Approaching Dinawan Island from the shoreline of Kinarut, one cannot help but anticipate a beautiful island, surrounded by a white sandy beach with the waves crashing on the sand.
Reaching the island, one is not disappointed, as it is indeed an ideal island getaway, where one can relax and enjoy the soothing environment; the incessant crash of the waves and the warm sea breeze. They are enough to soothe one’s mind and body.
This clear blue water island resort is a mere 15 minutes boats ride from the jetty of Beringgis Seafood Restaurant in Kinarut, so it’s not too taxing to get there.
Those who wish to visit this beautiful island can go on a day trip which starts with a car transfer from Kota Kinabalu, the state capital of Sabah to the jetty. They will then go on a boat ride to the island, where they will be greeted with a cold lime drink.
Guests can opt to go for activities such as snorkeling and kayaking. The waters around the island are quite clear so these two activities will be absolutely unforgettable. The snorkeling activities are along the island’s 300 metres long beach in the morning and they can venture out further to the sea during the afternoon as the operator would organise a boat trip to send them there.
The property is managed by Inanam Properties Sdn Bhd.
Its Operation Director, Ong Tek Kin said they hope that more visitors will come to the island to enjoy the magnificent atmosphere and relax, enjoy the day and of course take full advantage of the sea, sand and sun.
However, he is also concerned about the environment and wants guests to enjoy the tranquility there.
“That is why we limit the number of visitors to 150 per day. This will ensure against overcrowding and unsettling noise,” he said, adding that most people want to go to the island to enjoy a peaceful and enjoyable environment, and not deal with noisy crowds.
“We want them to enjoy themselves and leave with good memories. That way we can have return visitors.”
The island has not been developed too much and many of the trees and jungle still abound. In fact a walk on the wild side can be quite an experience for the intrepid explorer. There is a trail that one can meander into and be fascinated by the green jungle.
Ong said he was told that during the Second World War, Japanese soldiers had an outpost on this island and carried out their various activities as well as bury treasures, which could be gold.
He said he don’t know how true the story is as they have not carried out any such search. It is a popular story told to him by villagers.
Today, the island is no longer populated and the only mark that show they were there once are cemeteries. They have relocated to the mainland and the only occupants and visitors there nowadays are tour operators and their guests.
Sights to see on the island are interesting enough as there is a giant rock there that most believe can bring about good fortune. There is also a Banyan tree that is believed to be the dwelling place for spirits.
As for the future, Ong said they will introduce glamping chalets, the latest trend in the tourism market to bring the visitors closer to nature.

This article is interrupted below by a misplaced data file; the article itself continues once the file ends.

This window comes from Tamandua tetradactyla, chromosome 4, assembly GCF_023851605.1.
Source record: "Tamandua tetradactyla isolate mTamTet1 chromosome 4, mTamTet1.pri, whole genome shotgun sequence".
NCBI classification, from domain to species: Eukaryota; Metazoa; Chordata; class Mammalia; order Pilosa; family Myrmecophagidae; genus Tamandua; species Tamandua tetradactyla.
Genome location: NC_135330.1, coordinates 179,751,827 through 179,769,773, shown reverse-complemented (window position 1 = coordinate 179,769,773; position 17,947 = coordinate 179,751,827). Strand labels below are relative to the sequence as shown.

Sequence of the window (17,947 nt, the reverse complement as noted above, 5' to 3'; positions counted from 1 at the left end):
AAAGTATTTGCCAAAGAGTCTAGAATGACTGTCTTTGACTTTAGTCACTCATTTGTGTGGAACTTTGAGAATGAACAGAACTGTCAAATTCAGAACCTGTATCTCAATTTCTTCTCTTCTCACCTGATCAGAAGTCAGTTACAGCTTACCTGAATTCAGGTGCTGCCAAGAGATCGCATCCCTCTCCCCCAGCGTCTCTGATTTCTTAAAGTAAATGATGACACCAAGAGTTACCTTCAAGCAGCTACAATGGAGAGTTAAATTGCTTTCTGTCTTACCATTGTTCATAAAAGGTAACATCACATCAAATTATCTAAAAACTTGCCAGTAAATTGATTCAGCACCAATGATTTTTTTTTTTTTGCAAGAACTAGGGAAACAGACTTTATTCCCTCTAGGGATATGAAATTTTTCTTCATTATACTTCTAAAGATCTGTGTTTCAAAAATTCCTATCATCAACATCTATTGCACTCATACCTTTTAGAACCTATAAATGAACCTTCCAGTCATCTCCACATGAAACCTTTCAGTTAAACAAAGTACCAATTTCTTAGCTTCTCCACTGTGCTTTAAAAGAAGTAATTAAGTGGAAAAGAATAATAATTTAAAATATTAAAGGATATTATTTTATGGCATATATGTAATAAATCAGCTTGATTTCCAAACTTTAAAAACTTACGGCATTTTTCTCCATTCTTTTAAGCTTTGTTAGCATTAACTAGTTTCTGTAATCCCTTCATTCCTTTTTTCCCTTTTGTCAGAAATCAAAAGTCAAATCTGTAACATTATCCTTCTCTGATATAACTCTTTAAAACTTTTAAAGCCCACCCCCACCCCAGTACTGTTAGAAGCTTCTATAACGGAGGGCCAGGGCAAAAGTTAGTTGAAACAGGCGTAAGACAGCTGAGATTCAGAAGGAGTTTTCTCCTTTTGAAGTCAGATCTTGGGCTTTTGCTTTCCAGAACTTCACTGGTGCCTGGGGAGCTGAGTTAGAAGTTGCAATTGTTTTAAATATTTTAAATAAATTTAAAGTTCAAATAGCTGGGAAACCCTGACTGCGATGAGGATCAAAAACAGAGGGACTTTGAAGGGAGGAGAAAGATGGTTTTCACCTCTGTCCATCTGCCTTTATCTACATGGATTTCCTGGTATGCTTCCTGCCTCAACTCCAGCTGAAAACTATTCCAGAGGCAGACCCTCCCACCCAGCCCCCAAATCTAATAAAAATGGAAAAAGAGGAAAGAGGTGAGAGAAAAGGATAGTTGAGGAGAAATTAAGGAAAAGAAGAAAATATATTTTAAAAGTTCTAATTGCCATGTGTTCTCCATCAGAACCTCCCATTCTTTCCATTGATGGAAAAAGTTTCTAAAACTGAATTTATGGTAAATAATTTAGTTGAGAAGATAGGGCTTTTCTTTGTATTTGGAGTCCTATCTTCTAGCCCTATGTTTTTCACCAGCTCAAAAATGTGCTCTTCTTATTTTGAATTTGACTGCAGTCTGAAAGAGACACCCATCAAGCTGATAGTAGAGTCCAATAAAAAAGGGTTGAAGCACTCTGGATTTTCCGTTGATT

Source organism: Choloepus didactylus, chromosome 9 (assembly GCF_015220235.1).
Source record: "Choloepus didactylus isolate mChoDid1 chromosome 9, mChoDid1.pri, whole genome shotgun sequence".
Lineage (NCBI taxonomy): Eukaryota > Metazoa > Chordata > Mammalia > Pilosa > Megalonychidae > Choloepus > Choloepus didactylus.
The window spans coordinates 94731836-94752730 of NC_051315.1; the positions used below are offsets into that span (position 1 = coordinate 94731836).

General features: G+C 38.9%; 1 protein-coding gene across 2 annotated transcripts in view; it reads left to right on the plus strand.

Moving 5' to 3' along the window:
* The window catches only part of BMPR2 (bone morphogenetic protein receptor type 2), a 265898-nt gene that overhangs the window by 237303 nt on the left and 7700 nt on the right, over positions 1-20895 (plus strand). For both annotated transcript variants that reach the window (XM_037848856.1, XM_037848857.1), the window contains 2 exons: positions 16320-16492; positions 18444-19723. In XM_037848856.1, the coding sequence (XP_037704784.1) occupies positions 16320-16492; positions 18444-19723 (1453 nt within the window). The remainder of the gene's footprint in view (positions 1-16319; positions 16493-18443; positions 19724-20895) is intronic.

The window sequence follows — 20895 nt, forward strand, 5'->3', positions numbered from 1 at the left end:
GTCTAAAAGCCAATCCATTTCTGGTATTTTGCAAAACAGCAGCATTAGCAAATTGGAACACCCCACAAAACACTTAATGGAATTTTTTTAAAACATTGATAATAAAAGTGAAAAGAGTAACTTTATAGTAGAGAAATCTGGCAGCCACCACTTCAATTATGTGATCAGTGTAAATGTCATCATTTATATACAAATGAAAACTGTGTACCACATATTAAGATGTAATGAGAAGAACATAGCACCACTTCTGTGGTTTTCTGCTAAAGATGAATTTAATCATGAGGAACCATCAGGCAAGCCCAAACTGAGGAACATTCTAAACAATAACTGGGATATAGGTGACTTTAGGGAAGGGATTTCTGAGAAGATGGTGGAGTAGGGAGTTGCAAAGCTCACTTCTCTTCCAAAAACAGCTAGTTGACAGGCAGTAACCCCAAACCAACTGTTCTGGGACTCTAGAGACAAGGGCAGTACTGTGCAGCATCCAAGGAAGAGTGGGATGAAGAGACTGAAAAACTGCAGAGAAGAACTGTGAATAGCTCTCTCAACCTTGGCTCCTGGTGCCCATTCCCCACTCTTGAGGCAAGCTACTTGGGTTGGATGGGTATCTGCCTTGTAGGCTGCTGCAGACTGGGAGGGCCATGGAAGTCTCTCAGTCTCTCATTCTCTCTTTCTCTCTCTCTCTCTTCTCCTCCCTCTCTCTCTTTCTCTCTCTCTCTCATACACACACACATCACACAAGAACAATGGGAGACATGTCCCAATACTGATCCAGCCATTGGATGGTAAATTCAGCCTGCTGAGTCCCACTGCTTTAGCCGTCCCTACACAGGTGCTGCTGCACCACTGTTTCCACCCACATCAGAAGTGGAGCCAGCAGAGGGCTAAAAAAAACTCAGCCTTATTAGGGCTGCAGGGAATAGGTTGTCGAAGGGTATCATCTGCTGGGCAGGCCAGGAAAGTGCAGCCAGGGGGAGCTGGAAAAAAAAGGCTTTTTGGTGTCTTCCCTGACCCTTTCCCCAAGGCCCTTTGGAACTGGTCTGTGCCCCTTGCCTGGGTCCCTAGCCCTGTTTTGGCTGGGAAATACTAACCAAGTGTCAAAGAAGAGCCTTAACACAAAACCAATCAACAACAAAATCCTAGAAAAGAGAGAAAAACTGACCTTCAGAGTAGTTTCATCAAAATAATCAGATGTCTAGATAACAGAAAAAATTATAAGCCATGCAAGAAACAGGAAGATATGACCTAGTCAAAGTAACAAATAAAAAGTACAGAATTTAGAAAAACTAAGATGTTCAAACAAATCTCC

“We are planning to build 50 units of glamping chalets that can accommodate two persons. It will be done progressively and hopefully all the units could be ready by early next year so that we could promote overnight stays.”
To ensure against damage of the ecology system on the island, the operator has team-up with the Ara Dinawan Research, Education and Conservation Centre (ADRECC).
Its Director of Education and Conservation, Monica Chin shared that they are based on this island and work together with the resort in the conservation of the environment and marine life.
“We carry out study and research on the sharks, sea turtles, sea grass and marine animals. We are focusing on coral replanting and restoration works which has been damaged by illegal fish bombing activities, in the past,” she shared.
“We have identified four sites to carry out the replanting programme to restore damaged reefs to attract the fishes back. So fare we have spotted at least eight green sea turtles coming here to feed on the sea grass but no landing has been sighted yet.”
In near future they will set up a dive centre to study the shark species in the area.
On the flora and fauna on the island, she said bird watchers can hope to spot oriental hornbills among many others; most of the species have yet to be properly identified.
As such, they are collaborating with University Malaysia Sabah to collect data and international conservationists including from Bali to do profiling works.
“This will involve the collection of micro plastic data by the shoreline to find out the present of this waste in the area and how it affects the quality of the water and marine animals,” she said adding that they will also be inviting experts from Switzerland to show villagers how to plant seaweed and sea grass to promote sustainability.
The centre will educate visitors and locals including students about the importance of environmental conservation. The Dinawan Island resort is indeed a place to go for relaxation and an in-depth knowledge in environmental sustainability.
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